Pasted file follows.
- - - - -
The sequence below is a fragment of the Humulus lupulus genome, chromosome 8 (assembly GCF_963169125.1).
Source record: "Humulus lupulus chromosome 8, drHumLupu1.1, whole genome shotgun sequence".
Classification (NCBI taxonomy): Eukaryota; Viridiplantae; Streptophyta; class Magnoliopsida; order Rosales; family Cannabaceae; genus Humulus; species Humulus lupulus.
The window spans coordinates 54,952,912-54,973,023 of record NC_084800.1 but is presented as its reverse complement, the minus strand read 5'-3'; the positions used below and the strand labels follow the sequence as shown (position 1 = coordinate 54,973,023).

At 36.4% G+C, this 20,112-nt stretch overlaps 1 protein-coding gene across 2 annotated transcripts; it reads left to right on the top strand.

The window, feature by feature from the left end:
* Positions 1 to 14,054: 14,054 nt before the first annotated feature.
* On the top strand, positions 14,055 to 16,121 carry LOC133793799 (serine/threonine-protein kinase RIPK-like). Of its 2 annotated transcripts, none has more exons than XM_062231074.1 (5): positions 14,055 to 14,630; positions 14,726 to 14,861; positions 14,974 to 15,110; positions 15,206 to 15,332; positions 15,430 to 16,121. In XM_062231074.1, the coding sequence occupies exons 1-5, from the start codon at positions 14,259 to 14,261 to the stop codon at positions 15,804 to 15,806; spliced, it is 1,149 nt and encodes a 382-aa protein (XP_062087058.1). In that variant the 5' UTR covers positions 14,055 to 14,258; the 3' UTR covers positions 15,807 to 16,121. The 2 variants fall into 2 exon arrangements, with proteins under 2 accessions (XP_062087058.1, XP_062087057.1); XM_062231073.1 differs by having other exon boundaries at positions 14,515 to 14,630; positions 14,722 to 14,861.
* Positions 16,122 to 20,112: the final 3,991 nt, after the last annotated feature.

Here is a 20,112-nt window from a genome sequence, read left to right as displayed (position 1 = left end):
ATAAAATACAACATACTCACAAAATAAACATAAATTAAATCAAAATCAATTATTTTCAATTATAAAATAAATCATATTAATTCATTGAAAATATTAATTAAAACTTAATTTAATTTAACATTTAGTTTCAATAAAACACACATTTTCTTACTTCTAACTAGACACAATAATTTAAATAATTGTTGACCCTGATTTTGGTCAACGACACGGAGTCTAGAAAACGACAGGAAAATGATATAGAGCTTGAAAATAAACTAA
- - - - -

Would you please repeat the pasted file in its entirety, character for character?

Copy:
The sequence below is a fragment of the Humulus lupulus genome, chromosome 8 (assembly GCF_963169125.1).
Source record: "Humulus lupulus chromosome 8, drHumLupu1.1, whole genome shotgun sequence".
Classification (NCBI taxonomy): Eukaryota; Viridiplantae; Streptophyta; class Magnoliopsida; order Rosales; family Cannabaceae; genus Humulus; species Humulus lupulus.
The window spans coordinates 54,952,912-54,973,023 of record NC_084800.1 but is presented as its reverse complement, the minus strand read 5'-3'; the positions used below and the strand labels follow the sequence as shown (position 1 = coordinate 54,973,023).

At 36.4% G+C, this 20,112-nt stretch overlaps 1 protein-coding gene across 2 annotated transcripts; it reads left to right on the top strand.

The window, feature by feature from the left end:
* Positions 1 to 14,054: 14,054 nt before the first annotated feature.
* On the top strand, positions 14,055 to 16,121 carry LOC133793799 (serine/threonine-protein kinase RIPK-like). Of its 2 annotated transcripts, none has more exons than XM_062231074.1 (5): positions 14,055 to 14,630; positions 14,726 to 14,861; positions 14,974 to 15,110; positions 15,206 to 15,332; positions 15,430 to 16,121. In XM_062231074.1, the coding sequence occupies exons 1-5, from the start codon at positions 14,259 to 14,261 to the stop codon at positions 15,804 to 15,806; spliced, it is 1,149 nt and encodes a 382-aa protein (XP_062087058.1). In that variant the 5' UTR covers positions 14,055 to 14,258; the 3' UTR covers positions 15,807 to 16,121. The 2 variants fall into 2 exon arrangements, with proteins under 2 accessions (XP_062087058.1, XP_062087057.1); XM_062231073.1 differs by having other exon boundaries at positions 14,515 to 14,630; positions 14,722 to 14,861.
* Positions 16,122 to 20,112: the final 3,991 nt, after the last annotated feature.

Here is a 20,112-nt window from a genome sequence, read left to right as displayed (position 1 = left end):
ATAAAATACAACATACTCACAAAATAAACATAAATTAAATCAAAATCAATTATTTTCAATTATAAAATAAATCATATTAATTCATTGAAAATATTAATTAAAACTTAATTTAATTTAACATTTAGTTTCAATAAAACACACATTTTCTTACTTCTAACTAGACACAATAATTTAAATAATTGTTGACCCTGATTTTGGTCAACGACACGGAGTCTAGAAAACGACAGGAAAATGATATAGAGCTTGAAAATAAACTAA